Politics of New Zealand

The politics of New Zealand function within a framework of a unitary parliamentary representative democracy. New Zealand is a constitutional monarchy in which a hereditary monarch—since 6 February 1952, Queen Elizabeth II—is the sovereign and head of state.

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The New Zealand Parliament holds legislative power and consists of the Queen and the House of Representatives. The Queen is represented by the Governor-General of New Zealand when not present in the country herself. Members are elected to the House of Representatives usually every three years. Many of New Zealand's legislative practices derive from the unwritten conventions of and precedents set by the United Kingdom's Westminster parliament. Minority governments are common and typically dependent on confidence and supply agreements with other parties. The country has a multi-party system, though the dominant political parties in New Zealand have historically been the Labour Party and the National Party (or its predecessors).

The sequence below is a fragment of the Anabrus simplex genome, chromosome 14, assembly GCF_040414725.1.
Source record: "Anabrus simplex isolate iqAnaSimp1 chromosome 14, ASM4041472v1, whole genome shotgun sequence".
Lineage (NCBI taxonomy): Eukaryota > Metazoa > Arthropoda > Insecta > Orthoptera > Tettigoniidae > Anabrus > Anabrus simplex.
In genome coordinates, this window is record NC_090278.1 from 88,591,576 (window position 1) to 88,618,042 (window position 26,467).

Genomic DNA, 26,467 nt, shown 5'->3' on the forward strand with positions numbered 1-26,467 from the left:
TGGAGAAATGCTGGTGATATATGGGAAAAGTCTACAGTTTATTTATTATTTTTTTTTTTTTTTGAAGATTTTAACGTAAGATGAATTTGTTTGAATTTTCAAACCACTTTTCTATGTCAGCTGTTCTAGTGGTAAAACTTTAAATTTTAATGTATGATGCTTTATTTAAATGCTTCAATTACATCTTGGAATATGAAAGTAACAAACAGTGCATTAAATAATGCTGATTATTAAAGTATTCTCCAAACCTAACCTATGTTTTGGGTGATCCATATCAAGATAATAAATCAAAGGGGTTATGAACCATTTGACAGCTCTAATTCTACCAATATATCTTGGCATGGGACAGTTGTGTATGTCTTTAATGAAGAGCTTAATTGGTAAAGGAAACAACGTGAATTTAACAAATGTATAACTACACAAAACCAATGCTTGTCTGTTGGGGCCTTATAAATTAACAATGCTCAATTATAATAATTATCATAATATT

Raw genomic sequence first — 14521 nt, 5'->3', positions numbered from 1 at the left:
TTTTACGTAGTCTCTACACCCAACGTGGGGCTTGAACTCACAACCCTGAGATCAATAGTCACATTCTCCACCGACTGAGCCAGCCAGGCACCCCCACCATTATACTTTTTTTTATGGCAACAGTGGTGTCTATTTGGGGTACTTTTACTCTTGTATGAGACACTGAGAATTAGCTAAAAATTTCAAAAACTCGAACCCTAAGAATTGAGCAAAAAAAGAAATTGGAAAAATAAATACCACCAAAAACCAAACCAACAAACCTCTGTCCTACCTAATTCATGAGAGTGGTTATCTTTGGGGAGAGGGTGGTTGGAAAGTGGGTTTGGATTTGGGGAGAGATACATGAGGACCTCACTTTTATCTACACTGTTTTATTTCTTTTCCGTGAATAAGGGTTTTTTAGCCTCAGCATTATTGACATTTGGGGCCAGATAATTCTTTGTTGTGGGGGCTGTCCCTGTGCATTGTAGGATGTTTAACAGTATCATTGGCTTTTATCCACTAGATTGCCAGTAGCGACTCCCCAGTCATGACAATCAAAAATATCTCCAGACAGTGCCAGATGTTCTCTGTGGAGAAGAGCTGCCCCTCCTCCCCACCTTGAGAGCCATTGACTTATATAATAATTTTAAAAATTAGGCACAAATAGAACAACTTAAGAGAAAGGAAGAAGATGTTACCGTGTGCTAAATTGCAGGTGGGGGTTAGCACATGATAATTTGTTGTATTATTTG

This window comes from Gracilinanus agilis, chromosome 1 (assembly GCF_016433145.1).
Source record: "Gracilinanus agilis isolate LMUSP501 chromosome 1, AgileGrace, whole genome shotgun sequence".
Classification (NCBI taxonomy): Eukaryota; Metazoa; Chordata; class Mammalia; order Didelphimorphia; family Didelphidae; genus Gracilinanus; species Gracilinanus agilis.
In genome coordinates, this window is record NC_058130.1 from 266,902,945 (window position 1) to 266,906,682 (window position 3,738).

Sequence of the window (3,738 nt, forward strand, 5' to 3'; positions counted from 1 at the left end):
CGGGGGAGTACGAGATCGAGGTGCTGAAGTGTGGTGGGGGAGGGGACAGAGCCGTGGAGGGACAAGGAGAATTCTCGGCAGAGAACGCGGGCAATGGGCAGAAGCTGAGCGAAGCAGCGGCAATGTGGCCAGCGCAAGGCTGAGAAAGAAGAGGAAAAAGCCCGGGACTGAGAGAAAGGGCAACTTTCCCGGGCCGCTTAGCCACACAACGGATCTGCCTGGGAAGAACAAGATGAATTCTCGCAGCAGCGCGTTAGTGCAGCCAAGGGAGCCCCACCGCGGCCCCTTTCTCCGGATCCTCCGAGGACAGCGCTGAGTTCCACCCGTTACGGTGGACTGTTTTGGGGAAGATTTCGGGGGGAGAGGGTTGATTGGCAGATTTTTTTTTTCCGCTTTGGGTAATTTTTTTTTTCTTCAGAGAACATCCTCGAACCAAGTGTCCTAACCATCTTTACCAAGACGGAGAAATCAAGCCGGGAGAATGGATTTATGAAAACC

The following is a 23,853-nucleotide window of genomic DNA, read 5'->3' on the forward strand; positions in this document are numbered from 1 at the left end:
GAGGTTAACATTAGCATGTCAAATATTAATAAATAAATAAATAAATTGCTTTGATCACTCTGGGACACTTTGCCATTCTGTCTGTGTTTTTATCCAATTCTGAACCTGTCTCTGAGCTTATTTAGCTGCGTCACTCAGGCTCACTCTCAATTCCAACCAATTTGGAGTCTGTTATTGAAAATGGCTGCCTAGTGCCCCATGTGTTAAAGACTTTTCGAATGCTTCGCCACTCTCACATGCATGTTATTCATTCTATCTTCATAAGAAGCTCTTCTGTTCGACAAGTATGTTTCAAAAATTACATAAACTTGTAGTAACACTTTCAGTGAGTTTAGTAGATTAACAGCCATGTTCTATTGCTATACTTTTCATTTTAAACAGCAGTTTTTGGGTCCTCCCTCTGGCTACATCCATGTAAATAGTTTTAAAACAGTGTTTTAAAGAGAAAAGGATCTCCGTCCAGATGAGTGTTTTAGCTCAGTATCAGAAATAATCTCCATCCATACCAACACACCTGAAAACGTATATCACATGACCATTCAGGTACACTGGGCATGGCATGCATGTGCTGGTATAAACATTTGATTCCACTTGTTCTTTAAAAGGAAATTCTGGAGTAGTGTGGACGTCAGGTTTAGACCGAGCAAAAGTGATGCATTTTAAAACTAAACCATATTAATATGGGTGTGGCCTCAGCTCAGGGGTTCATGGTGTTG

Executive power in New Zealand is based on the principle that "The Queen reigns, but the government rules".[1] Although an integral part of the process of government, the Queen and her governor-general remain politically neutral and are not involved in the everyday aspects of governing. Ministers are selected from among the democratically elected members of the House of Representatives. Most ministers are members of the Cabinet, which is the main decision-making body of the New Zealand Government. The prime minister is the most senior minister, chair of the Cabinet, and thus head of government. Other ministers are appointed by the governor-general upon the advice of the prime minister, and are all accountable to Parliament.

The Economist Intelligence Unit rated New Zealand as a "full democracy" in 2016.[2] The country ranks highly for government transparency, and has the lowest perceived level of corruption in the world.[3]